Steinunn Sigurðardóttir and Icelandair

On Wednesday, February 11th, fashion designer Steinunn Sigurðardóttir came to our class and told us about her career, which spans nearly thirty years. She designed the uniforms for Icelandair in 2008 and she told us a little bit about that design. I had never really thought about the uniforms of the flight attendants as fashion but more just as clothing you wear at work. I thought it was more about practicality than being in fashion.

As an example of Steinunn‘s thought process in her design she told us about how she was inspired by an old piece of icelandic female horse-riding coat that is an exhibit in the national museum of Iceland. The owner of that coat had enlarged it so there were two seams in the back. Those seams are a definitive part of the Icelandair design.

I wonder if she realized that the the riding coat was originally designed for travel and that it was very fitting to use it as an inspiration for clothing for flight attendants who are constantly travelling. I‘m pretty sure that she did. It can be difficult to design uniforms that look good on everyone but I would say that she was successful. Wouldn‘t you agree?



4 thoughts on “Steinunn Sigurðardóttir and Icelandair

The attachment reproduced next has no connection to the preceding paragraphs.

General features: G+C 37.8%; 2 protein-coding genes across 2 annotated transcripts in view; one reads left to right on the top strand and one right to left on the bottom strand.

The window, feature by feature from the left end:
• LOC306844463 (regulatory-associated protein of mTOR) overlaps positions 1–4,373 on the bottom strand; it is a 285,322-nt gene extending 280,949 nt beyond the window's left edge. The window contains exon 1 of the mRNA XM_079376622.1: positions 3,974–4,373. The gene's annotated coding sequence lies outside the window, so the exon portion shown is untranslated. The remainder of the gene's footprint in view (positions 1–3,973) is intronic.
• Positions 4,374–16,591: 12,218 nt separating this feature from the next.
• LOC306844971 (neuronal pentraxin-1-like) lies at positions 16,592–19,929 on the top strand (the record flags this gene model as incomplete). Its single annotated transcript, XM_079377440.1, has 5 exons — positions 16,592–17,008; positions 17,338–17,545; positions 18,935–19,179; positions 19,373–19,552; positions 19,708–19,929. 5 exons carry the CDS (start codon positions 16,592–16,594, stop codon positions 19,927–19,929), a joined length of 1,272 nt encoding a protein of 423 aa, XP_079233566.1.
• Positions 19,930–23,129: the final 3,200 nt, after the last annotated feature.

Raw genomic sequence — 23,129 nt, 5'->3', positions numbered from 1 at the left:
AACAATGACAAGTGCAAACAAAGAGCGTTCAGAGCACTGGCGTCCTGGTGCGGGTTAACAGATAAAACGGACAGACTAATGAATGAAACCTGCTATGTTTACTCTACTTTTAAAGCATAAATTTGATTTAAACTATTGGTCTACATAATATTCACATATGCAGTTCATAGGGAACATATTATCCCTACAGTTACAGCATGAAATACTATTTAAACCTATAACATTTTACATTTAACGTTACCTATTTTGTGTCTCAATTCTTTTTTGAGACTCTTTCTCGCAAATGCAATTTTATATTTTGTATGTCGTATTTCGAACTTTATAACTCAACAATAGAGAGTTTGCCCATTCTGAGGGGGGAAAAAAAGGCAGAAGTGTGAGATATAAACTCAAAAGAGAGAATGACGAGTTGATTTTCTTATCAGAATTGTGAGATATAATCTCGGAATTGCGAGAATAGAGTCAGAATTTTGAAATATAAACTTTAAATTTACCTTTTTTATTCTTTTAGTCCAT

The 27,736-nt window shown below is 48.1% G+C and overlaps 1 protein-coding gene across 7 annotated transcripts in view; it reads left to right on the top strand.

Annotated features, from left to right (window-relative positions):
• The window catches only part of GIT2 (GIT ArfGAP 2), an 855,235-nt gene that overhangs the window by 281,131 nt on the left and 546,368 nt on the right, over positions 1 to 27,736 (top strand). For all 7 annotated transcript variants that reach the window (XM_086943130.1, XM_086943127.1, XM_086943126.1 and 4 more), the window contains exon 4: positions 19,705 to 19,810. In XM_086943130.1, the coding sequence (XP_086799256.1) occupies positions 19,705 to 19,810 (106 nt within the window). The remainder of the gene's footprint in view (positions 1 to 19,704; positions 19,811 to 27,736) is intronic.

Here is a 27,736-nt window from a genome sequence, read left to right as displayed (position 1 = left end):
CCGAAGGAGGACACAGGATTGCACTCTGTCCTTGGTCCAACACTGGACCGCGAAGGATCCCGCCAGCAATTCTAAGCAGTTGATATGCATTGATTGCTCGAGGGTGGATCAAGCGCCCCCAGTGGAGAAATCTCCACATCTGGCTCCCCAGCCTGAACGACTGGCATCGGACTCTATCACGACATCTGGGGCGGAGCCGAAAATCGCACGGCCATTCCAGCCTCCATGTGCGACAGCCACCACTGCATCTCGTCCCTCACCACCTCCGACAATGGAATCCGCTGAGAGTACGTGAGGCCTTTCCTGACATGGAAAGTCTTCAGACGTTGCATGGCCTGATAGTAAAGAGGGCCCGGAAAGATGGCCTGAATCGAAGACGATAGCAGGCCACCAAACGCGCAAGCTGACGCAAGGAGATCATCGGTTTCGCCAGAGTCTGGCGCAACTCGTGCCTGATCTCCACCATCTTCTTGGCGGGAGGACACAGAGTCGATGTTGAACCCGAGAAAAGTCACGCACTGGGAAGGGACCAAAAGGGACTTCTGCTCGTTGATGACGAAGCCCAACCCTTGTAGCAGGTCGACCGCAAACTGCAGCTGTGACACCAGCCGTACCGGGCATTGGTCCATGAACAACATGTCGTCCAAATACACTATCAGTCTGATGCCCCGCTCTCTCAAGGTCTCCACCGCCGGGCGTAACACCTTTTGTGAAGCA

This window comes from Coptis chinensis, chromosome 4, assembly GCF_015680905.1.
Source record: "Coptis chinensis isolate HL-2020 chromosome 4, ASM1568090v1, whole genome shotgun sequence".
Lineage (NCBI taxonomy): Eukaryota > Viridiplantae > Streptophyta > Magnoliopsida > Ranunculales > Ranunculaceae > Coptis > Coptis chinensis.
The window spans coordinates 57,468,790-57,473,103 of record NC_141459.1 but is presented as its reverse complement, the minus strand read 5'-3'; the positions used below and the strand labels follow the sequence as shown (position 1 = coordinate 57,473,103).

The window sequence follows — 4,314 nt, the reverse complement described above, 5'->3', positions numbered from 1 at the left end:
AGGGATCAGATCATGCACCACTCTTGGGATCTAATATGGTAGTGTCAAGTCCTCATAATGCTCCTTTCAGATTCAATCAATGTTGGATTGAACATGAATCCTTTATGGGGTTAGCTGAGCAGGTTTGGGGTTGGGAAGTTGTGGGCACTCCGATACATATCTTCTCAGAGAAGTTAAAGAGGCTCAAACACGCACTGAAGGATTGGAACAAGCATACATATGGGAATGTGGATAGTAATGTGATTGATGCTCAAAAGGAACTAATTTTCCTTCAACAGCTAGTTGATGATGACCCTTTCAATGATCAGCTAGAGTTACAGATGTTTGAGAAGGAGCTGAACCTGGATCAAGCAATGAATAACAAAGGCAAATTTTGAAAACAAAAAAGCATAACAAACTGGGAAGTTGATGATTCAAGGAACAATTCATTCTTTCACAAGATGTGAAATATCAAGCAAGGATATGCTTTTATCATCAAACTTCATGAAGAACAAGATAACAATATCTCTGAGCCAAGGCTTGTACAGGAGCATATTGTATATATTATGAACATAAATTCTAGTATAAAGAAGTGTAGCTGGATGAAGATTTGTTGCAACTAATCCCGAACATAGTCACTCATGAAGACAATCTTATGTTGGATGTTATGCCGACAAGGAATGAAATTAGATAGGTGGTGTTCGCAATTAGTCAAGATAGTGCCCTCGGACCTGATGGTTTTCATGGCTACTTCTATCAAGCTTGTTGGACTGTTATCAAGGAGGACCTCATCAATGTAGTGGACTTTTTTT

1. I do agree with you that the design that Steinunn Sigurðardóttir came up with is successful. The uniforms do appear to look good on everyone. It is interesting that you said, you never thought about the uniforms the flight attendants wear as fashion. I bet a lot of people don’t think of them as fashion. This is interesting because their uniforms are something they wear to work everyday to look professional and be taken seriously. Most professions, whether it be corporate jobs, or service jobs, have certain clothes that are considered “appropriate” for that job. Everyone wears clothes to work that make them look professional and gain them respect in the work place. So in a way, doesn’t everyone have a work “uniform”? This being said, all uniforms of flight attendants, mechanics, train conductors, waiters/waitresses, etc.; they should all be considered as fashion.

  2. What is fashion? How does practicality and fashion overlap? How do we connect high fashion and runway designers to what we wear everyday?

    Is “fashion” itself a uniform? For whom?

  3. Yes, Steinunn´s finds brilljant ideas for her digsign from Icelandic landscape and from Icelandic museum. But it is to different things to design clothes and let it fit. I don´t like this picture of the icelandair uniform of the jackets whiths is shown in the blogg, they don´t fit very well.

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